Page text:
The multi-use spaces encourage customers to linger and allow relationships to develop organically. Mann has also been building relationships online since 1985, when he debuted his first e-commerce-enabled website. “It was pretty much like opening a brick and mortar store,” he says. “You have to do all the same things — build audience, advertise to that audience. One of our goals was to build our mailing list and we’ve been doing that ever since. We have a very substantial audience. Now we’re enjoying a substantial presence online.”

Being ahead of the curve in so many areas paved the way for Mann’s success as an artist, a teacher and a gallery owner.

“I lead a charmed life,” Mann says. “I’m not getting wealthy but I lead a really rich life.”



1. What is your most rewarding hobby?
Cooking has always been a huge hobby for me, ever since I became a vegetarian in 1968. I invented the earth burger and the carrot dog when I had a natural food store. If I would have stuck with either one of those, I’d have been a billionaire by now.

2. What do you look for when hiring for the gallery?
We’re always searching for the retail gene in somebody, a natural sales instinct. You can be trained for it. But people who really excel at it have a natural inclination for it. If they love the product that they are promoting there is a natural synergy.

3. What is your sales philosophy?
In the fine jewelry world it’s always ABC — always be closing. I don’t like that. It’s very Machiavellian. I don’t want someone to buy something they are not interested in. We practice permission selling, giving the customer the ability to be present in your space and visually consume the product line you’re showing. And when the moment is right, you offer the information that boosts their appreciation for the product or service that you are offering. Without any kind of pressure.

4. Why do you say you’re not a jeweler?
I am an artist working in the medium of jewelry. That allows me to think of myself as an artist who works in a variety of media, with jewelry being one of them.

5. What lessons have you learned about retail?
You can’t do it alone. You have to have talented, dedicated, creative people to do it with. Without them you swim alone in the vast retail ocean that’s full of opportunity for failure. The people you surround yourself with help you keep it afloat and make it fun!


The gallery is located in one of a series of warehouses circa 1870 that were at one time all connected with pass-ways between them and rented “by the bay” like stalls in a marketplace. It’s called Historic Magazine Row and was the first industrial commercial park outside of the French Quarter.

The gallery stages several group and solo jewelry exhibitions per year that are either self curated or organized traveling shows. I/O has staged more than 50 exhibitions in its history.

“I/O” is an abbreviation for “insightful objects,” meaning objects full of meaning and power and energy are on view. Mann says the things he and other artists make represent a special connection between artist and client. The artist imbues the object with creative energy and the client demonstrates appreciation for that object by exchanging energy in the form of money.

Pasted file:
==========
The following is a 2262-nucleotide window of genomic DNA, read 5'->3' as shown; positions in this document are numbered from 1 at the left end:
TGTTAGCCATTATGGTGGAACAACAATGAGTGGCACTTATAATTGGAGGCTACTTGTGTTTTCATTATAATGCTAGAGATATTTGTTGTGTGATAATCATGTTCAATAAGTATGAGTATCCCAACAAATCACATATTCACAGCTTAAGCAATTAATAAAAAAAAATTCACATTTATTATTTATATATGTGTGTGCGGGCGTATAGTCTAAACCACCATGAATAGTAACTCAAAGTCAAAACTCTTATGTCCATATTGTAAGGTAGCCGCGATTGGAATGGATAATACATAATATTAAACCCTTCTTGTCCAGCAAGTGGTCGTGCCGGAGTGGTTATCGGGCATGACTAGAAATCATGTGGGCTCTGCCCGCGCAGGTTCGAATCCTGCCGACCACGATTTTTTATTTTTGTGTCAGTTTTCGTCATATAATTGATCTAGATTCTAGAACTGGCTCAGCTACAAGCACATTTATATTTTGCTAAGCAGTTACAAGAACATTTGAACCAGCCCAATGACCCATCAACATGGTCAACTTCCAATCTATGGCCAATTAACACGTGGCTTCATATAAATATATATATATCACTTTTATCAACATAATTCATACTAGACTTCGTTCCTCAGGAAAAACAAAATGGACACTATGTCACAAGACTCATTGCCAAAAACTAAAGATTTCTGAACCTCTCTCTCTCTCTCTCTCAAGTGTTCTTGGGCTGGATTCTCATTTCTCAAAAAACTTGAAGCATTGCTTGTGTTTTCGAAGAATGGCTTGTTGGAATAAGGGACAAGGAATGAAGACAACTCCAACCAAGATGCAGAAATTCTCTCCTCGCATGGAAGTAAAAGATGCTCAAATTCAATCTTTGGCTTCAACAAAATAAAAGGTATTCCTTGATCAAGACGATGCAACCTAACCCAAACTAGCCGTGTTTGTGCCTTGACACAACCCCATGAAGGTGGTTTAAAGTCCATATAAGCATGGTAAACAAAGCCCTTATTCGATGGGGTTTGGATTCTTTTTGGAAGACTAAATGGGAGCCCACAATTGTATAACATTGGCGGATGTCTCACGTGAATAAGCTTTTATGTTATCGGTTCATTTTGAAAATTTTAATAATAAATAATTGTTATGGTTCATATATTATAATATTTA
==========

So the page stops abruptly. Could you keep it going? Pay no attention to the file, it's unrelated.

The gallery “strictly enforces” a bring-your-kids-and-pets-to-work policy. Both Lucy, the shop dog, and Courtney, the gallery dog with her own Instagram account, defuse the stress of hectic days. At 9 years old, the business manager’s son helps sell Thomas Mann jewelry by wearing it in the gallery and spreading the word about how cool the jewelry is.

“It’s easy to work in our gallery because everyone loves what they do and what they sell,” says Angele Seiley, operations manager. “Tom is a leader, not by ruling things, but by letting people’s natural talents develop.”

what the judges say

Peggy Jo Donahue:
Wow. Just wow. A complete experience of artistic joy, unequaled and totally NOLA. From its exuberant colors to the crazy quilt of offerings that highlight jewelry as art — this is one cool store. If ever there were a place that spread lagniappe, this is it. The whole operation is an unexpected gift.

Christine Medawar:
I really love the art camp that they are doing. Children are our future and the future clients of our businesses, and there aren’t enough art camps out there! They are filling a void, and giving back to the community.

Rebecca Overmann:
I have to admit that I’ve been a fan for more years than I’ve been a designer. The shop absolutely exudes the spirit of New Orleans and lets the whimsical genius of the work shine through.

Benjamin Guttery:
I love that the owner is an artist first and a store owner second. This passion and understanding comes through in everything they do. Also, having unique “art jewelry” in the gallery sets them apart from the competition.

Ruth Mellergaard:
This is a fascinating store in a funky city. There is something for everyone — from kids to grownups.